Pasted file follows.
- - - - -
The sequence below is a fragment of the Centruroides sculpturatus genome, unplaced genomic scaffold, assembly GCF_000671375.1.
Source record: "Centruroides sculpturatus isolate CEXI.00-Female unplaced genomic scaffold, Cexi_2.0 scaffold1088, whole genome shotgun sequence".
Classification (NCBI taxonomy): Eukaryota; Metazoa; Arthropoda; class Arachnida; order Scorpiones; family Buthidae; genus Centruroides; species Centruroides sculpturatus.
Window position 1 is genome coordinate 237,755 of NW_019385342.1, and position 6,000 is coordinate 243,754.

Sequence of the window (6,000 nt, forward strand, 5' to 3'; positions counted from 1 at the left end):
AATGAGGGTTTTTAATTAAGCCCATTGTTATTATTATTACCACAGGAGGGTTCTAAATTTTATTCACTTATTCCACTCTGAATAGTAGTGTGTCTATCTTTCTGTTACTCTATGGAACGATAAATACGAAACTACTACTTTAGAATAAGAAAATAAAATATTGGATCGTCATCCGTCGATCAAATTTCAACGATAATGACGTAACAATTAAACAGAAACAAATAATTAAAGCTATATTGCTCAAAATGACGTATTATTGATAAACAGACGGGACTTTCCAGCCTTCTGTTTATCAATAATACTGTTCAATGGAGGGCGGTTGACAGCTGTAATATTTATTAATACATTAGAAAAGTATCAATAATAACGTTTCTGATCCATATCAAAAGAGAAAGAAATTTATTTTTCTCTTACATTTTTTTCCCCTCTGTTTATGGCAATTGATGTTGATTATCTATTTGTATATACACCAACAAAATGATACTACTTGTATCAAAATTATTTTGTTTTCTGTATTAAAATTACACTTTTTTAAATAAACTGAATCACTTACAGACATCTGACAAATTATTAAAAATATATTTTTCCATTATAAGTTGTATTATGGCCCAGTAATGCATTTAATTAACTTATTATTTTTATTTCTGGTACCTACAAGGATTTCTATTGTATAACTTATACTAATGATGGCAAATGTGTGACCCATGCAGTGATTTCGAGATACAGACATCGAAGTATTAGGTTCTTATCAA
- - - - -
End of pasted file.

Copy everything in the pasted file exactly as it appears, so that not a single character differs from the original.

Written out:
The sequence below is a fragment of the Centruroides sculpturatus genome, unplaced genomic scaffold, assembly GCF_000671375.1.
Source record: "Centruroides sculpturatus isolate CEXI.00-Female unplaced genomic scaffold, Cexi_2.0 scaffold1088, whole genome shotgun sequence".
Classification (NCBI taxonomy): Eukaryota; Metazoa; Arthropoda; class Arachnida; order Scorpiones; family Buthidae; genus Centruroides; species Centruroides sculpturatus.
Window position 1 is genome coordinate 237,755 of NW_019385342.1, and position 6,000 is coordinate 243,754.

Sequence of the window (6,000 nt, forward strand, 5' to 3'; positions counted from 1 at the left end):
AATGAGGGTTTTTAATTAAGCCCATTGTTATTATTATTACCACAGGAGGGTTCTAAATTTTATTCACTTATTCCACTCTGAATAGTAGTGTGTCTATCTTTCTGTTACTCTATGGAACGATAAATACGAAACTACTACTTTAGAATAAGAAAATAAAATATTGGATCGTCATCCGTCGATCAAATTTCAACGATAATGACGTAACAATTAAACAGAAACAAATAATTAAAGCTATATTGCTCAAAATGACGTATTATTGATAAACAGACGGGACTTTCCAGCCTTCTGTTTATCAATAATACTGTTCAATGGAGGGCGGTTGACAGCTGTAATATTTATTAATACATTAGAAAAGTATCAATAATAACGTTTCTGATCCATATCAAAAGAGAAAGAAATTTATTTTTCTCTTACATTTTTTTCCCCTCTGTTTATGGCAATTGATGTTGATTATCTATTTGTATATACACCAACAAAATGATACTACTTGTATCAAAATTATTTTGTTTTCTGTATTAAAATTACACTTTTTTAAATAAACTGAATCACTTACAGACATCTGACAAATTATTAAAAATATATTTTTCCATTATAAGTTGTATTATGGCCCAGTAATGCATTTAATTAACTTATTATTTTTATTTCTGGTACCTACAAGGATTTCTATTGTATAACTTATACTAATGATGGCAAATGTGTGACCCATGCAGTGATTTCGAGATACAGACATCGAAGTATTAGGTTCTTATCAA